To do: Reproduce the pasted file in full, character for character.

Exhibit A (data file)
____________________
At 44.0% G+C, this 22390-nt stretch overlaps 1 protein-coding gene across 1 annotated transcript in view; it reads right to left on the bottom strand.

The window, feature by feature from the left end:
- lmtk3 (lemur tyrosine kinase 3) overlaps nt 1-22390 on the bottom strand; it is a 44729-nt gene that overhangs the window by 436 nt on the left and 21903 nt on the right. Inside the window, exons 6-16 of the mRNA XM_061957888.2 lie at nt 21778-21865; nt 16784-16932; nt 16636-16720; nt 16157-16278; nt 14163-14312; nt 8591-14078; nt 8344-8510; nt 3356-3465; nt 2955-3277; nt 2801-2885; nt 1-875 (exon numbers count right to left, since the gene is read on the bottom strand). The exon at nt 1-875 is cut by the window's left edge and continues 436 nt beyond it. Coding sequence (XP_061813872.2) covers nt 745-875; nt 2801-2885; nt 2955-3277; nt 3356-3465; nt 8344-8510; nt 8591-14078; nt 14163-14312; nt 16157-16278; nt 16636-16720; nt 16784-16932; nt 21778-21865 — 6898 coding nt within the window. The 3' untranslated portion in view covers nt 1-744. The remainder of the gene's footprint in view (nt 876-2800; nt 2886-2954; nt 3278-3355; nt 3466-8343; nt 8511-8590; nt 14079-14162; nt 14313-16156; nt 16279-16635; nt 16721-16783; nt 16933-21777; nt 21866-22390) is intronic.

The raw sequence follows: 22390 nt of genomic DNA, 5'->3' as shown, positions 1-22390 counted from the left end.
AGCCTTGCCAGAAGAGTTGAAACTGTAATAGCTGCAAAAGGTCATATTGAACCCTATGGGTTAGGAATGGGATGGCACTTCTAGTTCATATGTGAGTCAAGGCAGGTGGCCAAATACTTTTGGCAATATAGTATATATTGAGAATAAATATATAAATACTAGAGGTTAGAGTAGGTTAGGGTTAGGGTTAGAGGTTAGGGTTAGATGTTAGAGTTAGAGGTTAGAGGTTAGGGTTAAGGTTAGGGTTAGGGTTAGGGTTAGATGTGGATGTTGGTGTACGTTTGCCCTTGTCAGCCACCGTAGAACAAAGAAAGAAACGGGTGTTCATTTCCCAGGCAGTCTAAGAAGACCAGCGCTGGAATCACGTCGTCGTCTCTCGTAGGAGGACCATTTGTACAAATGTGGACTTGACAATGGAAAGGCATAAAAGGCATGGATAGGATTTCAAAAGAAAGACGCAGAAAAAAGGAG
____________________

At 44.0% G+C, this 22390-nt stretch overlaps 1 protein-coding gene across 1 annotated transcript in view; it reads right to left on the bottom strand.

The window, feature by feature from the left end:
- lmtk3 (lemur tyrosine kinase 3) overlaps nt 1-22390 on the bottom strand; it is a 44729-nt gene that overhangs the window by 436 nt on the left and 21903 nt on the right. Inside the window, exons 6-16 of the mRNA XM_061957888.2 lie at nt 21778-21865; nt 16784-16932; nt 16636-16720; nt 16157-16278; nt 14163-14312; nt 8591-14078; nt 8344-8510; nt 3356-3465; nt 2955-3277; nt 2801-2885; nt 1-875 (exon numbers count right to left, since the gene is read on the bottom strand). The exon at nt 1-875 is cut by the window's left edge and continues 436 nt beyond it. Coding sequence (XP_061813872.2) covers nt 745-875; nt 2801-2885; nt 2955-3277; nt 3356-3465; nt 8344-8510; nt 8591-14078; nt 14163-14312; nt 16157-16278; nt 16636-16720; nt 16784-16932; nt 21778-21865 — 6898 coding nt within the window. The 3' untranslated portion in view covers nt 1-744. The remainder of the gene's footprint in view (nt 876-2800; nt 2886-2954; nt 3278-3355; nt 3466-8343; nt 8511-8590; nt 14079-14162; nt 14313-16156; nt 16279-16635; nt 16721-16783; nt 16933-21777; nt 21866-22390) is intronic.

The raw sequence follows: 22390 nt of genomic DNA, 5'->3' as shown, positions 1-22390 counted from the left end.
AGCCTTGCCAGAAGAGTTGAAACTGTAATAGCTGCAAAAGGTCATATTGAACCCTATGGGTTAGGAATGGGATGGCACTTCTAGTTCATATGTGAGTCAAGGCAGGTGGCCAAATACTTTTGGCAATATAGTATATATTGAGAATAAATATATAAATACTAGAGGTTAGAGTAGGTTAGGGTTAGGGTTAGAGGTTAGGGTTAGATGTTAGAGTTAGAGGTTAGAGGTTAGGGTTAAGGTTAGGGTTAGGGTTAGGGTTAGATGTGGATGTTGGTGTACGTTTGCCCTTGTCAGCCACCGTAGAACAAAGAAAGAAACGGGTGTTCATTTCCCAGGCAGTCTAAGAAGACCAGCGCTGGAATCACGTCGTCGTCTCTCGTAGGAGGACCATTTGTACAAATGTGGACTTGACAATGGAAAGGCATAAAAGGCATGGATAGGATTTCAAAAGAAAGACGCAGAAAAAAGGAG